Why is the fate of Bears Ears National Monument important, even if you don't live in Utah?

When Utah's elected officials pressed the Trump administration to rescind the newly dedicated Bears Ears and the not-so-newly created Grand Staircase-Escalante National Monument, they were riding the wave of anti-Obama and anti-federal government sentiment. They wanted to bring the power back to the people, or so they said. The Trump administration took it one step further — they called for review of every national monument created since 1996.

With a single executive order, one state became twelve states. That means, if you live in Arizona, California, Colorado, Hawai'i, Idaho, Massachusetts, Montana, Nevada, New Mexico, Oregon or Washington a monument (which is public land) in your state is now under review. Besides Utah, no state asked for a public lands review. In our opinion, they aren't doing it for the good of the people. The are doing it to make money. Don't take our word for it. "Let me make one thing clear," said Secretary of the Interior Ryan Zinke, "the Interior Department is in the energy business." So, we have a question for you — are our lands unique treasures to be preserved for our kids and their kids, or are they short term, politically expedient solutions to long term problems? 

The public comment period for Bears Ears and the other Monuments up for review ended on July 9, 2017. In an overwhelming show of interest, public comments submitted exceeded 1.4 million. This issue is far from resolved. In the coming days and weeks, we will find out if our elected officials are hearing and acting on the will of the people.


should education and the environment have to compete against each other?

On May 24, 2017, Utah put up for sale a beautiful 640-acre parcel of land right on the border of Bears Ears and Canyonlands, the money to go towards education in Utah. On the parcel is a campground and outpost, all just twenty miles from Indian Creek. Bidding started at $1M. Who would buy it? The highest bidder. What would they do with it? Almost anything they want. Maybe a more important question than either of these is whether education and the environment should have to compete against each other. They are both important. People often ask: what would be so bad about federal public lands being owned by states? This. Because at any time, states can sell their lands to the highest bidder, regardless of intention.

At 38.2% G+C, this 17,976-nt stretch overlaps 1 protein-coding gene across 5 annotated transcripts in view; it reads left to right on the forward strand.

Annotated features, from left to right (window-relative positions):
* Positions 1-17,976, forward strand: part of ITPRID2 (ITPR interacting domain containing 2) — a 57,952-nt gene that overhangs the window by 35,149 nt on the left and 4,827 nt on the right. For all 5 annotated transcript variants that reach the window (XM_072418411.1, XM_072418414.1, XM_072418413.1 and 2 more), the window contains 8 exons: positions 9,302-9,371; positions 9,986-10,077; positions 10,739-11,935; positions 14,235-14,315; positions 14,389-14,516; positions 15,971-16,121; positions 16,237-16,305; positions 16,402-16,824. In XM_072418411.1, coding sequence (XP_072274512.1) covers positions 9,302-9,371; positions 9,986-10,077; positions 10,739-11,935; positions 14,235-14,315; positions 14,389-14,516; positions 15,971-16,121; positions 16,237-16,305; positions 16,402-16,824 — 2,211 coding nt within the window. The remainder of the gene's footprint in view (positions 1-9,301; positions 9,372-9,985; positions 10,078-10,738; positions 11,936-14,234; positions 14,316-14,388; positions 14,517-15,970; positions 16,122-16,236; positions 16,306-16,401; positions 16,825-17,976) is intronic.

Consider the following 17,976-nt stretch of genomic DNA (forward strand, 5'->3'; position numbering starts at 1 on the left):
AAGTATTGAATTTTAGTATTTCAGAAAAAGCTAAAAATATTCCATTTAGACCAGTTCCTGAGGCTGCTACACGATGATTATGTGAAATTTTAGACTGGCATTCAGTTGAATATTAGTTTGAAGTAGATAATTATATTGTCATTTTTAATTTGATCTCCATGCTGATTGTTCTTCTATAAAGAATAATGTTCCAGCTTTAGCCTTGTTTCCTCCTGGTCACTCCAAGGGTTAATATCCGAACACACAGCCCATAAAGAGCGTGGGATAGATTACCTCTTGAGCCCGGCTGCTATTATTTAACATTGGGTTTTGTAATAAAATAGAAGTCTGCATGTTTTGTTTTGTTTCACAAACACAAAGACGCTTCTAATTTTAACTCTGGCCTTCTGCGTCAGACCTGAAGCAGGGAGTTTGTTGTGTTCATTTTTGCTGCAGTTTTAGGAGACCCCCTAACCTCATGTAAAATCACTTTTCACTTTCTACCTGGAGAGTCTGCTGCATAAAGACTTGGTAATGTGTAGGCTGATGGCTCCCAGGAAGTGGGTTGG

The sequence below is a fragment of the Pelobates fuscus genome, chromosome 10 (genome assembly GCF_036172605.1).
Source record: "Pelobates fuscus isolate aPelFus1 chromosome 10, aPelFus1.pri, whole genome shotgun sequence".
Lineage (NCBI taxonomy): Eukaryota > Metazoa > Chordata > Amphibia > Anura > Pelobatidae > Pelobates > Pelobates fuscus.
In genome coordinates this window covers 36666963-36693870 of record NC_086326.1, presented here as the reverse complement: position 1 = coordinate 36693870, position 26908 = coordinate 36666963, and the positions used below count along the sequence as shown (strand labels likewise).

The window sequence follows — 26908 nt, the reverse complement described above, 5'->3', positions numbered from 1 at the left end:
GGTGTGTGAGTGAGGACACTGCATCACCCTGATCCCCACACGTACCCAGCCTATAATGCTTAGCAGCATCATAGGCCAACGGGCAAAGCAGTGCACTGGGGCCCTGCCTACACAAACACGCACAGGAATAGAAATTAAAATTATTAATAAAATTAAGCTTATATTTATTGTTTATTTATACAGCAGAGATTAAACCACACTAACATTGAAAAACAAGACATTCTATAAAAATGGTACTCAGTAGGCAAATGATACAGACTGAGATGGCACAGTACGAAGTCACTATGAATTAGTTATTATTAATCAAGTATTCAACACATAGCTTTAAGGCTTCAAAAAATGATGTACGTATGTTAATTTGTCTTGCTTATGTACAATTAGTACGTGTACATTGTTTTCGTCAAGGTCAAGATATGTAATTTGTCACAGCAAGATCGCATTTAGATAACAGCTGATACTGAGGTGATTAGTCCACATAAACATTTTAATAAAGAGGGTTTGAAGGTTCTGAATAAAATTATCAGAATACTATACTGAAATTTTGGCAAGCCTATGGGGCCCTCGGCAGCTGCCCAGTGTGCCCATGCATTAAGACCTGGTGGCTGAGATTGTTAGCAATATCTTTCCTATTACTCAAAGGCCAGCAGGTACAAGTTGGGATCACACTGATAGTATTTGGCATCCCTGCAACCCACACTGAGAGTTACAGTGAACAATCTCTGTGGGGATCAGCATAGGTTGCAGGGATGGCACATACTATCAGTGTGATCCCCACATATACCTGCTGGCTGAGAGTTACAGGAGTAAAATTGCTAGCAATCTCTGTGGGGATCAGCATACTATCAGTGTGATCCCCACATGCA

Individuals make a difference.

It isn't a machine we are up against. It's the sum of individual actions. Utah's politicians have beliefs that they've acted on. On May 24, 2017, Jennifer Perkins Speers, a Utah conservationist and alfalfa farmer, acted on her beliefs when she purchased 640 acres between Canyonlands and Bears Ears at the Utah State Lands Auction for $2.5M. If you're like us, you probably don't have $2.5M hanging around, but you do have a voice. Individuals make a difference. If you didn't speak up during the public comment period, keep an eye on this issue. Follow it in the news. Be educated and speak up next time you are given a chance. Will it make a difference? We don't know. But we have to take our shot.

utah: life elevated. more like hypocrisy elevated.

The Visit Utah advertisement (video above) with a photo from Bears Ears kept popping up in our feed. Just as the Moki Dugway sits inside Bears Ears National Monument, Utah's Office of Tourism sits directly inside Utah Governor Gary Herbert's Office of Economic Development. This is the same politician who signed the resolution asking President Trump to repeal Bears Ears and Grand Staircase-Escalante National Monuments. The state of Utah is willing to use Bears Ears and its beauty as an advertisement for their state — as a major economic driver. But Utah's politicians are not willing to ensure the protection of that land in its existing advertised beauty. Utah's politicians — promoting Life Elevated. More like Hypocrisy Elevated.

don't miss your shot.

The public comment period to speak up about this issues ended on July 9. But you can still take matters into your own hands and keep tabs on the progress. Secretary of the Interior Ryan Zinke should soon let us know what the fate of Bears Ears National Monument will be. The fight may continue, depending on him. Don't miss your shot to comment in the future. Be educated and always take a couple of minutes to let your government officials know how you feel. #ProtectPublicLands